• sratakhinsratakhin Posts: 818Member
    cyberguypr wrote: »
    I still remember the first time i saw the word "enrutador." It took me a solid 10 minutes to figure out they were talking about a router.
    It's even worse in Russian. They call it "marshrutizator". Try to pronounce it :)
  • networker050184networker050184 Posts: 11,962Mod Mod
    I'm using marshrutizator from now on!
    An expert is a man who has made all the mistakes which can be made.
  • gkcagkca Posts: 243Member ■■■□□□□□□□
    I'm using marshrutizator from now on!
    Cool, then add brandmauer aka firewall and kommutator aka switch to your vocabulary :P
    PS We had a good saying back home: "The optimist learns English, the pessimist learns Chinese and the realist learns how to operate Kalashnikov" LOL
    "I needed a password with eight characters so I picked Snow White and the Seven Dwarves." (c) Nick Helm
  • kurosaki00kurosaki00 Posts: 973Member
    sratakhin wrote: »
    It's even worse in Russian. They call it "marshrutizator". Try to pronounce it :)

    I dont care, I'm naming my firstborn marshrutizator
    meh
  • jamesleecolemanjamesleecoleman Posts: 1,899Member ■■■■■□□□□□
    It depends on where you want to go. I would suggest a country that is easy for you to get to if you don't have a lot of time for visa stuffs. For example, getting a student visa to Russia by yourself is a pain. Because you have to contact the uni, sort out the arrangements then get the invitation sent to you. From there you have to fill out the visa application, take a blood test showing that you're HIV free, get a passport photo, buy your plane tickets, submit a copy of your itinerary along with some other documents.

    All of this stuff gotta go in the package to the visa company, if you decide to use a visa company. I couldn't tell you about tourist or business visa's because I haven't gotten to those yet.

    My suggestion to you is to check out indeed.com but for the country you would like to work in. For me it would be ru.indeed.com. Almost everything is in Russian but I might get lucky and catch something in English.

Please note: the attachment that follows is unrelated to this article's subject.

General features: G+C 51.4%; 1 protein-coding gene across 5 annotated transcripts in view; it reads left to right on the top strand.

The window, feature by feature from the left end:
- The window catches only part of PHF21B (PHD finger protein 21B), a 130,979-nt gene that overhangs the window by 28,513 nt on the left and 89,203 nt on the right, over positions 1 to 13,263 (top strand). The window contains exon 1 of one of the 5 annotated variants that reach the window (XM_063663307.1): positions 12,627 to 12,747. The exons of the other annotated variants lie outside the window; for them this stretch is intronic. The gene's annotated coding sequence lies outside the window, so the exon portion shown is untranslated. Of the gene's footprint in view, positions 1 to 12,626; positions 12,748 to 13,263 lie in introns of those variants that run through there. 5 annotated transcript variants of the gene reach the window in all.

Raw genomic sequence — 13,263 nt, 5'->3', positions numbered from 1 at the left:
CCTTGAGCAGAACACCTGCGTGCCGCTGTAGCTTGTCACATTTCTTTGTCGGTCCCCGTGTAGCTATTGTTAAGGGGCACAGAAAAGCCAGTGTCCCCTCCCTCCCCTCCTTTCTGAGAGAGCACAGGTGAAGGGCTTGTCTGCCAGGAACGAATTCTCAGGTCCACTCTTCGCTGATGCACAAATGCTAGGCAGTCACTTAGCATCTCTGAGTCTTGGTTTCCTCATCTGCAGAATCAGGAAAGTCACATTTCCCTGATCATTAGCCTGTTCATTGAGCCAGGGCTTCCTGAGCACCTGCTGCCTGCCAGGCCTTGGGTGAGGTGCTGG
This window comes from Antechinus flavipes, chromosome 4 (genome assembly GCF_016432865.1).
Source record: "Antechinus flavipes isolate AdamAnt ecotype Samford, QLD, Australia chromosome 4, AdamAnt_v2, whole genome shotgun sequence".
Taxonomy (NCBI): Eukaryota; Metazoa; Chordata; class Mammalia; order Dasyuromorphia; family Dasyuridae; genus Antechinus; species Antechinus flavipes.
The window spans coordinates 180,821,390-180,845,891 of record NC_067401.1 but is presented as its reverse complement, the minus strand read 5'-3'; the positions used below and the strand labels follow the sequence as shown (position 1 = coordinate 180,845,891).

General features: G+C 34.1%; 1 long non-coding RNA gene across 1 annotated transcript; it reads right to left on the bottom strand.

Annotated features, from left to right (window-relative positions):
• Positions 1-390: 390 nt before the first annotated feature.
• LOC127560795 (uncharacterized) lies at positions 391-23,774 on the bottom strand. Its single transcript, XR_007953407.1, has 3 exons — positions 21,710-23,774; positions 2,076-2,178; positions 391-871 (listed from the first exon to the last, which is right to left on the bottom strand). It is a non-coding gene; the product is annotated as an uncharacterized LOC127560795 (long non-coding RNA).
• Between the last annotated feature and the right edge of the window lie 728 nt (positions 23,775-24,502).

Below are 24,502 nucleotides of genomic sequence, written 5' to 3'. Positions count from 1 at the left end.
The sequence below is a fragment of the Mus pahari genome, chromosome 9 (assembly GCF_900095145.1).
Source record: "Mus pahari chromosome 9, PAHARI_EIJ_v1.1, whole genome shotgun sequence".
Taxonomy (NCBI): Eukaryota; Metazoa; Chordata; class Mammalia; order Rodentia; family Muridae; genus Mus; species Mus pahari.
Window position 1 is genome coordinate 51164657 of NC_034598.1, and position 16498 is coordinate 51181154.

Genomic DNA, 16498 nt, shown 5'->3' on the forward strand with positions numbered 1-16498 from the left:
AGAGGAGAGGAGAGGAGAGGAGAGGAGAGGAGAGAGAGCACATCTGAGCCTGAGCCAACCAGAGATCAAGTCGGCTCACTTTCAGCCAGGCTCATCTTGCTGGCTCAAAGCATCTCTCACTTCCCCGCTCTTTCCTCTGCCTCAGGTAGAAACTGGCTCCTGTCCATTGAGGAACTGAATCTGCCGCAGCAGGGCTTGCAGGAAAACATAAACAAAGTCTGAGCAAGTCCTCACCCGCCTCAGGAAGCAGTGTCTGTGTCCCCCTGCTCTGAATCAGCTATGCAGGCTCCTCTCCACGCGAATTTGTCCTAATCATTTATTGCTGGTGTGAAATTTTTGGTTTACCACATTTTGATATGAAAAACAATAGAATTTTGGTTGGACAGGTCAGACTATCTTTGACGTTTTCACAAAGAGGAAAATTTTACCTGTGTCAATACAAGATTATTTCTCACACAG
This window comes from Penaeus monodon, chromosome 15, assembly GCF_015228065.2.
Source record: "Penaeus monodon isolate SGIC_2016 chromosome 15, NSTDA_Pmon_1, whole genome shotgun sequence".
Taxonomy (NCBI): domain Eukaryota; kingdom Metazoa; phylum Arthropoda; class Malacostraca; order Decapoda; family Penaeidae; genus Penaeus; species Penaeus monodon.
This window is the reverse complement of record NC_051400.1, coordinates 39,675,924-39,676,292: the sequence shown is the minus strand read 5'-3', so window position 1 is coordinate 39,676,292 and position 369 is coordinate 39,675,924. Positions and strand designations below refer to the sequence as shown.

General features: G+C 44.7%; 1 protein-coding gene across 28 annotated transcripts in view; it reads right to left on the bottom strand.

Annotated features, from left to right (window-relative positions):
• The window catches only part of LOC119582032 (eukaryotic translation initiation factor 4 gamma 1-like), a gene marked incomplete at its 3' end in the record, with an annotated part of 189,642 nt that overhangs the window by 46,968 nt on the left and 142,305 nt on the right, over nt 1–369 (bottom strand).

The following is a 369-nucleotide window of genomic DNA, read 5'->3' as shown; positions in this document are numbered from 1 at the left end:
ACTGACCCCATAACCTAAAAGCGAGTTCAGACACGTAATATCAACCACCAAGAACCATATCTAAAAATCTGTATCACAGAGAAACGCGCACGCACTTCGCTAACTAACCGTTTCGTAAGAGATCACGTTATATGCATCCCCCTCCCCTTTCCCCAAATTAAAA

The experience abroad is totally worth it.
    Booya!!
    WIP : | CISSP [2018] | CISA [2018] | CAPM [2018] | eCPPT [2018] | CRISC [2019] | TORFL (TRKI) B1 | Learning: | Russian | Farsi |
    *****You can fail a test a bunch of times but what matters is that if you fail to give up or not*****
  • PsoasmanPsoasman Senior Member Posts: 2,687Member ■■■■■■■■■□
    sratakhin wrote: »
    It's even worse in Russian. They call it "marshrutizator". Try to pronounce it :)

    My wife speaks fluent Russian, I am gonna to have her pronounce it for me.
  • NetworkVeteranNetworkVeteran Posts: 2,338Member ■■■■■■■■□□
    I couldn't tell you about tourist or business visa's because I haven't gotten to those yet.
    As with most countries, you can get them in under a week, if you're willing to pay the coin.

    Getting to the U.S. can be trickier. It's sometimes taken a month for approval and some can't be approved.
  • N2ITN2IT Posts: 7,483Inactive Imported Users
    I would think learning a language that is used heavily in EMEA would be a decent idea if you wanted to move to that area. I've seen some top notch MIM degrees that really focus on that region. You could also learn Spanish or Portuguese and really make yourself marketable in the LATAM region. I think learning another language is huge. A friend of my went that route instead of certifications or a master degree. He simply hired tutors and used his time and resources to pen pal (on the web) and travel to other countries like Argentina, Colombia, Brazil, Peru, Mexico, and a few others. Not only has he reached the level of business level Spanish he has reached business level Portuguese (reading). He is in really good shape and gets a lot of job offers others just simply are not qualified for.